Skip to content

August 22, 2010

And now do it Backwards

by Marina

I remember when I was in college, the teacher was talking about the importance of following the process step by step, when designing websites and user interfaces – without skipping the steps or doing them in a different order. There was a step for initial requirements gathering, then for analyzing those requirements, identifying the audience and their needs, working on scenarios, creating a scope document, estimating all the work required, sketching experiences, designing prototypes, testing them etc etc.

Sledding backward down a snowy hill.I didn’t quite understand at that time why he was stressing the fact that you need to follow the process. I thought “yeah, yeah, of course I’ll follow the process. It only makes sense.” Why would you even mention that? I imagined my biggest worry at work would be to be creative and to deliver great designs. Little did I know then that being creative would be the least of my worries.

It turns out that a lot of times in real life you are not given the chance to follow the design process. Why? This basically comes down to one thing – You, the designer, have no control over the project.

Here are a few possible scenarios that you might encounter when working on the web projects:

  • Client oversimplifies the design process and doesn’t understand why you need to spend so much time on each step. He can’t wait to get the designs done. So he is not interested in discussing the goals & objectives or talk about the users. Oh, and he won’t pay for that work, if you do it on your own. You are then forced to skip steps, usually dropping personas creation, competitive analyses, web traffic analyses or usability testing in early stages of design, in hopes that you’ll be able to do some of it later, after the designs are implemented. However, he still expects UI to be user friendly, even if you are not given the chance to do things your way.
  • Another similar situation is when client doesn’t distinguish between UI and Visual Design. He wants pretty pictures to be included in his presentation now or as a functional demo to the Executives, and you find yourself working on high-fidelity prototypes or polished designs, before you’ve completed the requirements gathering and analyses stage.
    I also had an interesting situation recently when the client took my UI Wireframes to build the site, skipping Visual Design step all together.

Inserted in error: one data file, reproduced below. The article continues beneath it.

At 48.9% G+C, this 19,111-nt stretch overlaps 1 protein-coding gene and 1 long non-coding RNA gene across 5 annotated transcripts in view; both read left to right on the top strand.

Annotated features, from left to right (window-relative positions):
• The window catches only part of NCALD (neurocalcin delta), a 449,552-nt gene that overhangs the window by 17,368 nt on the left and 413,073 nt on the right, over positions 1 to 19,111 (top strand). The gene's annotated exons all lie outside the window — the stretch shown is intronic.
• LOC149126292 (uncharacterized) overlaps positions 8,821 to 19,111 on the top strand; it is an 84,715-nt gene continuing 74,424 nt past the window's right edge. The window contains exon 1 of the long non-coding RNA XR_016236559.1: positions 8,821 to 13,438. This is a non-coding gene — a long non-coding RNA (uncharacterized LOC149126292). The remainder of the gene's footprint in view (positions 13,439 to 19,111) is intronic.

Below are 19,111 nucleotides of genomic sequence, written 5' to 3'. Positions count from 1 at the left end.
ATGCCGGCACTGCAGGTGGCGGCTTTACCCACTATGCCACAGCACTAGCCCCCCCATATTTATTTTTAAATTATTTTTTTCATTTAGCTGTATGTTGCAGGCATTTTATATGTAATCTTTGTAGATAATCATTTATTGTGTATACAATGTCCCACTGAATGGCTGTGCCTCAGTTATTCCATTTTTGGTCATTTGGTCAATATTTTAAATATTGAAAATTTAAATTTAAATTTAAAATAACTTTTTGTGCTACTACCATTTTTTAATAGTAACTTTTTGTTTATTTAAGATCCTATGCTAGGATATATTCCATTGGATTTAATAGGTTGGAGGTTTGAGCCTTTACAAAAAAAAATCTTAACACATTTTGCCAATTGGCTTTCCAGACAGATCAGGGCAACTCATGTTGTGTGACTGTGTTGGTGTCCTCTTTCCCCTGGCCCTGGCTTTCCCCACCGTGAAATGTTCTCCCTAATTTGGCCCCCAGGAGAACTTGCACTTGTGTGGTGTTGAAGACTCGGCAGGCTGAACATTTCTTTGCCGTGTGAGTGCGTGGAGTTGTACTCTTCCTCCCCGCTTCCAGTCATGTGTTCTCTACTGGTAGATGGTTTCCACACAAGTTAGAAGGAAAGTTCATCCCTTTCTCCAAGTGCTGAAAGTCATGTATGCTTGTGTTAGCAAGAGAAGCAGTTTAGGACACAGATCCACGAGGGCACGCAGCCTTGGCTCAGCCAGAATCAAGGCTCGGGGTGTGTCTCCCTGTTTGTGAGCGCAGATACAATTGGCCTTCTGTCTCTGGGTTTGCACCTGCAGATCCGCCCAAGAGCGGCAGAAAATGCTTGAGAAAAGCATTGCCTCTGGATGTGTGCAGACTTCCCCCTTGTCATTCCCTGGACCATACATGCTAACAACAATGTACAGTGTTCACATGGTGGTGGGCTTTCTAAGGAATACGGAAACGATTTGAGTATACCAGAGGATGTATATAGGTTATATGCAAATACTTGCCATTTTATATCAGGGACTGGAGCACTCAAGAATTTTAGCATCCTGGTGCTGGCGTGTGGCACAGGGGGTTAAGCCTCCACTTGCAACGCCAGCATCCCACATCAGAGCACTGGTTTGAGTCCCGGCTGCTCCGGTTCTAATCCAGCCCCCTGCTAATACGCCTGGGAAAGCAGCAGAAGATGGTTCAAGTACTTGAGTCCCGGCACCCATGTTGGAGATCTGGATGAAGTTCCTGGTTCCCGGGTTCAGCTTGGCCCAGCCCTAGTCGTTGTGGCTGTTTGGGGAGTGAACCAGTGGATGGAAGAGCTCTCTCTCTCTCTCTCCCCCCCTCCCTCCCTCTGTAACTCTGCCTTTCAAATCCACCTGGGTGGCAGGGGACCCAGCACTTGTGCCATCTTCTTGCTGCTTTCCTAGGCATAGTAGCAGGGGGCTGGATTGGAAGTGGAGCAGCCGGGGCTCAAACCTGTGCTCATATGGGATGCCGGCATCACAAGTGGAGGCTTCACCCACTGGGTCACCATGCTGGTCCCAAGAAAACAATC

• Client already designed Interface himself. He knows a bit of photoshop and he is a hands-on kind of person. He hands you a few mockups and expects the site to be developed in no time. He is genuinely surprised to hear you say that we should step back and have a discussion about business goals and user needs. This is the situation when a bit of knowledge becomes dangerous.
  • Your project is technology-driven and organization-centric.
    Everyone in IT naturally concentrates on the technology pieces and completely overlooks the design component. IT engages internal stakeholders to gather their requirements on what business thinks users need. They then put together a Business Architecture document and describe capabilities required from the IT to build the site. You raise your hand saying “But what about User Needs? We should validate all our assumptions with the end-users of the system. Are we going to do user research etc.?” The answer is “No. The Business knows their customers and they’ve provided us with all the requirements we need.” Shocker! We are talking about large projects that cost organization thousands of dollars and we are not planning to spare any money on User Research or Usability Testing? So how are you supposed to deliver user-friendly Interfaces, if you are not given the chance to engage with the end-users?
  • You are working on a project that is so messy and convoluted with so many interdependent components being worked on at the same time, with no clear scope or end goal, constantly changing priorities, deliverables and dates, that nobody has a clear picture of what needs to be done and when.

    Here is one real-life project, where all these things are happening at the same time:

    • We are redesigning a few sections of the existing site and adding a few new sections and prototyping major features, like My Account, while re-branding the whole website
    • Setting up Working Groups, which require business stakeholders to collaborate against their will
    • Implementing Content Management System and converting content from thousands of static pages into CMS, without real support from the management and a lot of resistance from everyone else in the organization
    • Doing massive content, services and forms inventories and analyses
    • Working on Classification System, Taxonomies and Common Language components
    • Creating Identity Management System to handle logins, permissions etc
    • Choosing eForms engine and redoing all web forms
    • Looking into changes to Privacy and Security
    • Figuring out integration with external sites
    • An interesting twist – the project is called X, though it delivers Y, however it was funded for Z. Half way through the project its name is changed to W, now it suppose to deliver ABC with no funding available. Oh, and there is no Project Manager or Program Manager to align all those activities. Try to plan anything and deliver quality work in that environment!
    • Oh… did I mention that I am the only UX Expert on this massive project?

It feels a lot of times like I am asked to do my job backwards, blind-folded with my hands tied behind my back. They don’t teach you that in school.

Photo credit: Kevin Spear, peartoons on Flickr.

Leave a Reply

Note: HTML is allowed. Your email address will never be published.

Subscribe to comments